How to Avoid Very Expensive Motorcycle Repairs Pt 1

You jump on your bike (or in your car), twist the key on and press the start button. The engine turns over but it refuses to start. You try again and again and nada. A lump forms in your throat as you try to sort out what is going on?

What does an engine need to start?

Doesn't matter a motorcycle engine or a car engine. An engine needs 3 major ingredients to start. It needs compression which goes to the condition of the engine itself regarding, pistons, rings, valves, head gaskets and even a loose spark plug.

Except for perhaps a loose spark plug this is usually a given unless you heard some weird sounds coming from your engine the last time you road it. If you have compression the next thing you need is spark to your spark plug. This is to ignite the fuel gas mixture that was drawn into the engine and compressed. To have something to burn you also need fuel. If you are out of gas you can have the two above named elements but the motor will not start.

But what if you have plenty of gas and it still won't start, what then? You have to determine which one is missing and then proceed to trouble shoot that part of the system. You start with the easiest and cheapest tests and proceed with the more complex ones. In a fuel injected motorcycle bike, when you turn the key on you should hear the pump hum from the gas tank for about 3 seconds and shut off. If you don't hear it that could be why the bike is not starting. You either burnt a fuse or burned out the pump. If it is the fuse consider that a warning as it is not normal. The pump is drawing more current because it is about to fail. If the fuse fails to restore the humming sound of he pump then proceed as follows.

The easiest way to sort this out is to buy a can of starting fluid from one of the auto parts stores. Buy the one with lubricant as this is not gas but is ether a volatile fuel that strips oil away from the engines internals. You have to do a bit of digging but you want to spray this stuff in the air intake of the bike or through the air cleaner. The latter maybe buried in your bike. An engine has to breathe and their are external ports where you can spray the ether in. You want to have your key in the ignition ready to start and just spray a bit about one second, anymore and you can have a backfire. Spray, start and if the engine runs for a second you have a fuel problem. Spray start and if nothing happens repeatedly then you have a spark (ignition) problem and perhaps a fuel problem. You have to remedied one issue at a time ideally. This procedure can be used on any bike or car.

Today, we are going to look at a common failure modality in electronic fuel injection systems EFI for short. They are in the bigger picture complex systems in comparison to their carbureted cousins and but as you slice and dice the systems the smaller components actually have very simple and logical functions that are easy to understand. You always approach trouble shooting by examining what are the weak links in the system and more prone to failure. In an EFI that system it is the fuel pump. Its job is to draw the gas from the tank pump the gas up to a pressure of 40 - 50 PSI and send it through a 10 micron fuel filter to remove tiny contaminates and then it makes its way to your engine to be injected into each cylinder at the appropriate time.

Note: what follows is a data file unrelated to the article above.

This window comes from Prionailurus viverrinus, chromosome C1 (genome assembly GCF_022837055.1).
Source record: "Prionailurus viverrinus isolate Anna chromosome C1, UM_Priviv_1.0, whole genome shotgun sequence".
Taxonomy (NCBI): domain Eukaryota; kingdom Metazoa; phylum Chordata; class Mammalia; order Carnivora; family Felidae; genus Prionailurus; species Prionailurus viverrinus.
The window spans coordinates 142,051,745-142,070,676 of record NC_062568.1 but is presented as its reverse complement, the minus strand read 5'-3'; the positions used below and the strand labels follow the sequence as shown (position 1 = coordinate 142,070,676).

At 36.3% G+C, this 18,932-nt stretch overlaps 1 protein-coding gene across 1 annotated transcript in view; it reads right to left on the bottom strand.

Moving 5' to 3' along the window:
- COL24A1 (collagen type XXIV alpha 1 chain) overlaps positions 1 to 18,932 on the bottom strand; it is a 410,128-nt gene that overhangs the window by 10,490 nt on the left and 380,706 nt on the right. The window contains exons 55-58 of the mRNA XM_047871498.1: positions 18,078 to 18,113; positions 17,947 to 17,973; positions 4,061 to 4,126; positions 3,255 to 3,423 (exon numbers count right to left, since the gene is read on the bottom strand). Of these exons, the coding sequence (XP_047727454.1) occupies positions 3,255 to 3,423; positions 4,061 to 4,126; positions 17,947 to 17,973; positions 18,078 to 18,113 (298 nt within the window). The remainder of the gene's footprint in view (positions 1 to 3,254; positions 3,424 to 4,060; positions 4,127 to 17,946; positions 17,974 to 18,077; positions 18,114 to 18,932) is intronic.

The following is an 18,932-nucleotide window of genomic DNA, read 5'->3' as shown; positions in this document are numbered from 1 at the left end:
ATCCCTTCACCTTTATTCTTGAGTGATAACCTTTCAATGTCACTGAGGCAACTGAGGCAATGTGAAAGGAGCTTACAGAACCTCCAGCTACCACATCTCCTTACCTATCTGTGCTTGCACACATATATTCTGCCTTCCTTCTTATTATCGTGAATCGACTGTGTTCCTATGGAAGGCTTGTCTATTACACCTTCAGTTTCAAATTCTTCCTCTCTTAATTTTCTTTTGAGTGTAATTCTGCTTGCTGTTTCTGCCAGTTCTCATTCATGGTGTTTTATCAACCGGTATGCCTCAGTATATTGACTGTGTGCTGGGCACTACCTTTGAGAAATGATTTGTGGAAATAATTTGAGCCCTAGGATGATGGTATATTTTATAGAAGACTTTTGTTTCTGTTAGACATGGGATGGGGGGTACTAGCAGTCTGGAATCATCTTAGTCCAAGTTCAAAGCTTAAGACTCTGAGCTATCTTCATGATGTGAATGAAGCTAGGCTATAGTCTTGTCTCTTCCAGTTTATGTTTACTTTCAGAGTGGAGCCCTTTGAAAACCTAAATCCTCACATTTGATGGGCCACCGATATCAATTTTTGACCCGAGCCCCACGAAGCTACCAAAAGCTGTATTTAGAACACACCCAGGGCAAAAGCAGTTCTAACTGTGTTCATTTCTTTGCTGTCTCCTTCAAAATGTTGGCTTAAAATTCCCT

I will write articles about the rest of the system in the future for the time being I want to focus on just the pump as this strands more riders than any other item.

In many designs the pump is immersed in the tank and is covered and cooled by the fuel. They run at relatively high RPM's and get quite warm from the current flowing through them and the friction in the bearings. As long as you keep them immersed in gas and regularly change the fuel filter they will last for a very long time and that is a good thing because some can run as much as $300 to replace and in cars they can cost almost $500 for OEM to replace and it is a big ass job. On a car, this can cost you between $500 - $1,100 including labor.

What destroys them is heat and back pressure which causes even more heat. By making sure either on you bike or your car that you keep at least a 1/4 of a tank of gas in it at all times you can assure that it is being cooled sufficiently. Old fuel filters in this micron range which is very fine can quickly get loaded up to the point where the pump gets loaded up and will overheat even when it is fully immersed.

With some bikes you can remove the filler cap and observe the fuel pump and even touch it, to sense for excessive heat. If your pump starts popping fuses again that is a warning that something is wrong. Other signs are flat spots under acceleration, which means the engine loses power for a second or hesitates. This is because the pump is not running at high enough rpms or the fuel filter is reducing pressure to the system. As you demand more fuel it does not deliver or has to catch up. Usually within a few weeks or months your riding days are over. But if you are proactive and change the filter you an in some instances buy yourself even more time. If you do get stranded a trick that sometimes works is to take the fuel tank filler cap off usually about 5 Allen screws and reach in and gently tap on the pump while it is keyed on. This can sometimes jar it loose. On a car you would bang on the bottom of the tank while it is keyed on. This trick does not last forever though. About every 3 years you should pull the pump from the tank and replace the intake bag filter or diaper on the pump as it can cause drop in pressure and damage the pump.

So the moral of this story is that an ounce of prevention fuel filters ($15) and keeping the right fuel level will put off expensive repairs far off into the future.

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